## What do you Mean by Electrostatics?

An electrostatic force is a force caused by stationary electric charges /fields. The electrostatic force is caused by the transfer of electrons in conducting materials. Coulomb’s law determines the amount of force between two stationary, charged particles. The electric force is the force which acts between two stationary charges. It is also called Coulomb force.

Electric charge is the property by virtue of which a particle feels a force when placed in an electric field region. Charge can be said to be the property of matter that exhibit electrostatic attraction/repulsion in the presence of other matter.

There are two types of electric charge, namely positive and negative (commonly carried by protons and electrons respectively).

Static electricity is generated when certain materials rub against each other, like wool on plastic or the rubber on carpet. This process causes electrons (static charge) to be pulled from the surface of one material onto the surface of the other.

The electrostatic force is an attractive and repulsive force between particles .It is caused due to their electric charge. The electric force between stationary charged body is known as the electrostatic force.

## Electric Charges

Electric charge is a characteristic property of many subatomic particles like electrons and protons. The SI derived unit of quantity of electric charge is the Coulomb (symbol is C). One coulomb of charge is defined as quantity of charge that passes through a cross section area of an electrical conductor carrying current one ampere for one second.

The amount of charge in a single electron (elementary charge) is defined as a fundamental constant in the SI system of units of electric charge (Coulomb), value being equal to 1.602176634×10−19 C.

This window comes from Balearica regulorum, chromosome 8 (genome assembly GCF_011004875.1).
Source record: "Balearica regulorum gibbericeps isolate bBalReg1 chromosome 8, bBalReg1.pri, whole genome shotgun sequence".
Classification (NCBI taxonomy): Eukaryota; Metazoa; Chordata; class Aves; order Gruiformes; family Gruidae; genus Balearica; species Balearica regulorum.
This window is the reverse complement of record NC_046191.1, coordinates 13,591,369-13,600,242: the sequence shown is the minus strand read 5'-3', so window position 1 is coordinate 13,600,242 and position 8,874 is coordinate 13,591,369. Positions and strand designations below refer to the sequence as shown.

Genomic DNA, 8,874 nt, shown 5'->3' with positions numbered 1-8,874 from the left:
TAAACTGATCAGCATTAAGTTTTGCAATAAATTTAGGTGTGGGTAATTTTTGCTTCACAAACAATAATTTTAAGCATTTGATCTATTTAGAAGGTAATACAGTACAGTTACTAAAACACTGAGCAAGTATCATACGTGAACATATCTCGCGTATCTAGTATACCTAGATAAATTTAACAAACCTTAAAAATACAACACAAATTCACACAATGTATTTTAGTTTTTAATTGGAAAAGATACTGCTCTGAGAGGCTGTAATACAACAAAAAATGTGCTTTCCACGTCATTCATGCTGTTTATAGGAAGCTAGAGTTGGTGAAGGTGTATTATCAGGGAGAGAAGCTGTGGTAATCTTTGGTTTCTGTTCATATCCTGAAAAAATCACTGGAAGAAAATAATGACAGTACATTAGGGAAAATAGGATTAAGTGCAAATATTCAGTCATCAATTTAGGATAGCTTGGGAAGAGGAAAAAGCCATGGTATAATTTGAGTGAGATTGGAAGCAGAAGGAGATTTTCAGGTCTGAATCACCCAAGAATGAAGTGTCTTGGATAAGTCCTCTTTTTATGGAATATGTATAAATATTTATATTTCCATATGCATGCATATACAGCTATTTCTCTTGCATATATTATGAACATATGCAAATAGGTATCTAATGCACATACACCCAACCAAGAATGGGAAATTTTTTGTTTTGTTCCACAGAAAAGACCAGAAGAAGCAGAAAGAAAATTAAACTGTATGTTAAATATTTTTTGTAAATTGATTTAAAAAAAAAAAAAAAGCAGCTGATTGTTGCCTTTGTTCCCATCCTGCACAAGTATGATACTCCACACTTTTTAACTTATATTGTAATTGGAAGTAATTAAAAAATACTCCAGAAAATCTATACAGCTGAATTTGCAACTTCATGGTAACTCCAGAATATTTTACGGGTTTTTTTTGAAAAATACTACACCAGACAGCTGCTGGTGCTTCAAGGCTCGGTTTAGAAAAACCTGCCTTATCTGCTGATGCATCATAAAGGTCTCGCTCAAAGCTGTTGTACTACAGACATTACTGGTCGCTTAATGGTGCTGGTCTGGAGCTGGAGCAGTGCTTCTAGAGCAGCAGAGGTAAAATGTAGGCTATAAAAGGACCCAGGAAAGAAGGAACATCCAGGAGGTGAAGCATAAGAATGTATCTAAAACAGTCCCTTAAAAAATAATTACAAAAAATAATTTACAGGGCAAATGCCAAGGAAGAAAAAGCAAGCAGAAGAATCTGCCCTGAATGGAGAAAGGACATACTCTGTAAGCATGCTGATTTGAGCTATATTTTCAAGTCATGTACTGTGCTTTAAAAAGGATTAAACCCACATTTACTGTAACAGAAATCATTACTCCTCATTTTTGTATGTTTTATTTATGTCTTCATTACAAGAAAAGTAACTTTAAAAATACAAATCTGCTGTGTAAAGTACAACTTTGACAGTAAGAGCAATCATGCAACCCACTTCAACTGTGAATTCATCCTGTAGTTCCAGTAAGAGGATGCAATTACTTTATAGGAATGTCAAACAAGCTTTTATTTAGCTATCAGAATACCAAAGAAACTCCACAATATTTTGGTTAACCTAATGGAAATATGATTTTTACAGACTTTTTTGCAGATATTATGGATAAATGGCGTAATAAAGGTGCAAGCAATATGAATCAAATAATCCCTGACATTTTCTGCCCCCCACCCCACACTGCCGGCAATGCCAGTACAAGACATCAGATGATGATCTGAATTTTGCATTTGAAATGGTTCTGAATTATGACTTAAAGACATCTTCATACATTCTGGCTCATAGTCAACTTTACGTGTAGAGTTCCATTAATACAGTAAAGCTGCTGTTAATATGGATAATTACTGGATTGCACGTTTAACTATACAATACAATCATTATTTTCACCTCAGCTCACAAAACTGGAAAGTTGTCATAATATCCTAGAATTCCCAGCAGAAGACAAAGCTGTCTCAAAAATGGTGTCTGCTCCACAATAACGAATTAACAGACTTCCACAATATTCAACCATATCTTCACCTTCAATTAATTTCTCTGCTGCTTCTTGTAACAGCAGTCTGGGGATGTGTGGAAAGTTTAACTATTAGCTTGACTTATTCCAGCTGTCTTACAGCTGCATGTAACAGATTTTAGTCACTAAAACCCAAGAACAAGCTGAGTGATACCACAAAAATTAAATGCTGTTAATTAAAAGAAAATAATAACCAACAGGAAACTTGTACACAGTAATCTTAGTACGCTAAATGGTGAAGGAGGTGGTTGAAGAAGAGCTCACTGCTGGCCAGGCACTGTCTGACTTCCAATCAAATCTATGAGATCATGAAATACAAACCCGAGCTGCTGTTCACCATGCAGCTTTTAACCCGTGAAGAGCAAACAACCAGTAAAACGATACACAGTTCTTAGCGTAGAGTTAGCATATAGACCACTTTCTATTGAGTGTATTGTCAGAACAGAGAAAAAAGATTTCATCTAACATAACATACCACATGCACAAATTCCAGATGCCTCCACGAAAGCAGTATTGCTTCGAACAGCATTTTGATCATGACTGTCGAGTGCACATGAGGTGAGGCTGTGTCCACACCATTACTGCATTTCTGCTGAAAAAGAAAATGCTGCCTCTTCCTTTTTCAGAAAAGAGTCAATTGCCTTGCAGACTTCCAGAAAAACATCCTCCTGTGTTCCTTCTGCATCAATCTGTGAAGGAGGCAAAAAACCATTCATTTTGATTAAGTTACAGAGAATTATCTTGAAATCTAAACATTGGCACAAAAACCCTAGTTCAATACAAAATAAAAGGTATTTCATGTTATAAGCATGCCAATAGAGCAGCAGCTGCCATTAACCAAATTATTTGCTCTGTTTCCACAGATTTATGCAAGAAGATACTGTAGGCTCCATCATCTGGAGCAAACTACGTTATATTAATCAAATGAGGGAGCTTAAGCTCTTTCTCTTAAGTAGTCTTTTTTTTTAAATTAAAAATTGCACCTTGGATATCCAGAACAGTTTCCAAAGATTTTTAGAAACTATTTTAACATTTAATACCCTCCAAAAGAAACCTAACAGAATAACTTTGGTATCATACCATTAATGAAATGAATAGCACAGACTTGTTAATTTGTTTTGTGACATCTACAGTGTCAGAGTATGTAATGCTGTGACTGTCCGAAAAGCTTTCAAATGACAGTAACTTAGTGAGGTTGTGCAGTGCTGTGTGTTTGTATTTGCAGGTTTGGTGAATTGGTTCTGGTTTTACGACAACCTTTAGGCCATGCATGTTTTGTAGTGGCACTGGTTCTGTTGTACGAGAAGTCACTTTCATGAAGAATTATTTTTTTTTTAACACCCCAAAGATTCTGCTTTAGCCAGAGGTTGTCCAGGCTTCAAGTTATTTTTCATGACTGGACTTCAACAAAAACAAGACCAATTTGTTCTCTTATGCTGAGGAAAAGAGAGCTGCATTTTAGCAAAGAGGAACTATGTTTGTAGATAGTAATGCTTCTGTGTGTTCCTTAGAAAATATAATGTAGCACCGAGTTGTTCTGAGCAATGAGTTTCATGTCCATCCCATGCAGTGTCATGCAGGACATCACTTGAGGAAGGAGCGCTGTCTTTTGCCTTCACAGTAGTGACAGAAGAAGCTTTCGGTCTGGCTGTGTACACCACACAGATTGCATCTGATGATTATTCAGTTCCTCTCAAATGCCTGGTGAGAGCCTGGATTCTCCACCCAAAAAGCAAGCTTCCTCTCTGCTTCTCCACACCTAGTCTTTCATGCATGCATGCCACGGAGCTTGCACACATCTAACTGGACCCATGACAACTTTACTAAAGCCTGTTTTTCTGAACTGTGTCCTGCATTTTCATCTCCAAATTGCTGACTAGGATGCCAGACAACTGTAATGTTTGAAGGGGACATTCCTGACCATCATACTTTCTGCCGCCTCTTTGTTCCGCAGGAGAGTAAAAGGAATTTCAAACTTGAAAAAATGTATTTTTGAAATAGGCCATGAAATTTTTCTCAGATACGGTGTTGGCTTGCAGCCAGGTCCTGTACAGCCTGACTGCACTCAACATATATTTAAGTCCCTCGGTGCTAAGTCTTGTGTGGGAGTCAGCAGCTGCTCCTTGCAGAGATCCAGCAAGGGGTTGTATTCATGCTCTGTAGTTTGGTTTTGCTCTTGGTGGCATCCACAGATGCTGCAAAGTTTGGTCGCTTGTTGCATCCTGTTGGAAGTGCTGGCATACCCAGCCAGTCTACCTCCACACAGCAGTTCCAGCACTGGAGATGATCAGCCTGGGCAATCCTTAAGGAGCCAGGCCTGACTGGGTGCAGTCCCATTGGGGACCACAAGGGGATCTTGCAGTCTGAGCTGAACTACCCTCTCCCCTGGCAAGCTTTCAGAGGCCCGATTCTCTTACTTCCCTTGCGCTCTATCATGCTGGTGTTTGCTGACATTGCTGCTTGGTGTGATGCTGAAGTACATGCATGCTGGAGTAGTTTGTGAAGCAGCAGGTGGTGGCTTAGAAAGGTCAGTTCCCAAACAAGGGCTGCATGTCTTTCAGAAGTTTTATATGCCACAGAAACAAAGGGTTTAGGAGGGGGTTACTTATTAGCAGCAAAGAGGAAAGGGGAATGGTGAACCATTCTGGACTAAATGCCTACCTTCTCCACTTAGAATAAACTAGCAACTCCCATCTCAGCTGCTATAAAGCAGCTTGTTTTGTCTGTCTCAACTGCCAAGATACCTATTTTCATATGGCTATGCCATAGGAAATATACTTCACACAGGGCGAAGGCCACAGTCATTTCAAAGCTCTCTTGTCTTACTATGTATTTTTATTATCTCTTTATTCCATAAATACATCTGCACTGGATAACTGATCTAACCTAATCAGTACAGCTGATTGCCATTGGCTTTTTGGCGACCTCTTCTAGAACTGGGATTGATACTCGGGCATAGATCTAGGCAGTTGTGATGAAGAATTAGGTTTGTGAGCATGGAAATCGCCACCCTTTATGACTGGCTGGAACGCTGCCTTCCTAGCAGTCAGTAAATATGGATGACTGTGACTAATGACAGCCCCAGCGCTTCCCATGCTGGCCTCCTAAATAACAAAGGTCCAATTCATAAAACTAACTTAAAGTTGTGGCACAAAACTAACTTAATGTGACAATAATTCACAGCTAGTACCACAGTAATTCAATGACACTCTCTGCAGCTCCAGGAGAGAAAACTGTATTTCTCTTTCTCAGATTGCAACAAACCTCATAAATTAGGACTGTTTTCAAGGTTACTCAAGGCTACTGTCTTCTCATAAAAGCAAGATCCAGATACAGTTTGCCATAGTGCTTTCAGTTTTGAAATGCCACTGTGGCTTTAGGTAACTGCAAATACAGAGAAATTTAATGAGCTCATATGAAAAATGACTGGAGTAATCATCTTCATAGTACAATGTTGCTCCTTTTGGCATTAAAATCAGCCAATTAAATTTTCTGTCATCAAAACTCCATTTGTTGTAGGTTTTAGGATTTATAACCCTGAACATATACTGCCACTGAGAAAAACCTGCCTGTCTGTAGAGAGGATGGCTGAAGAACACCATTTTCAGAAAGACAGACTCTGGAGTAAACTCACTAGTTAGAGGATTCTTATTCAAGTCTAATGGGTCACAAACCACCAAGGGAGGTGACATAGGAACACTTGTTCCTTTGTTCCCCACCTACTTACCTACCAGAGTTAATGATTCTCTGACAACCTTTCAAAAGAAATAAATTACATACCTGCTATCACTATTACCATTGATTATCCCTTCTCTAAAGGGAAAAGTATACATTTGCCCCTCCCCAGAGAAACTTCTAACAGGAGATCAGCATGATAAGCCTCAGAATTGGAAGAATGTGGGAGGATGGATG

Electric potential and capacitance starts from the concept of charge.

## Coulomb's Law

Coulomb's law states that electrical force on two charged objects is directly proportional to the product of the quantity of charge on the objects and inversely proportional to the square of the separation distance between them.

There are three conditions for Coulomb's law to be valid:

1. The electric charges must have spherically symmetric distribution (e.g. be point charges, or charged metal sphere).
2. The electric charges must not overlap (e.g. distinct point charges).
3. The electric charges must be stationary with respect to each other.

Coulomb force acting on two (stationary) charges is a conservative force. Thus, we can define electrostatic potential energy of a charge in an electrostatic field.

In the above equation ke is the proportionality constant. It is called the Coulomb's constant.

The value of ke is dependent upon the medium that the charged objects are immersed in.

In an air medium, the value of ke is approximately 9.0 x 109 N • m/ C2.

## Electric Field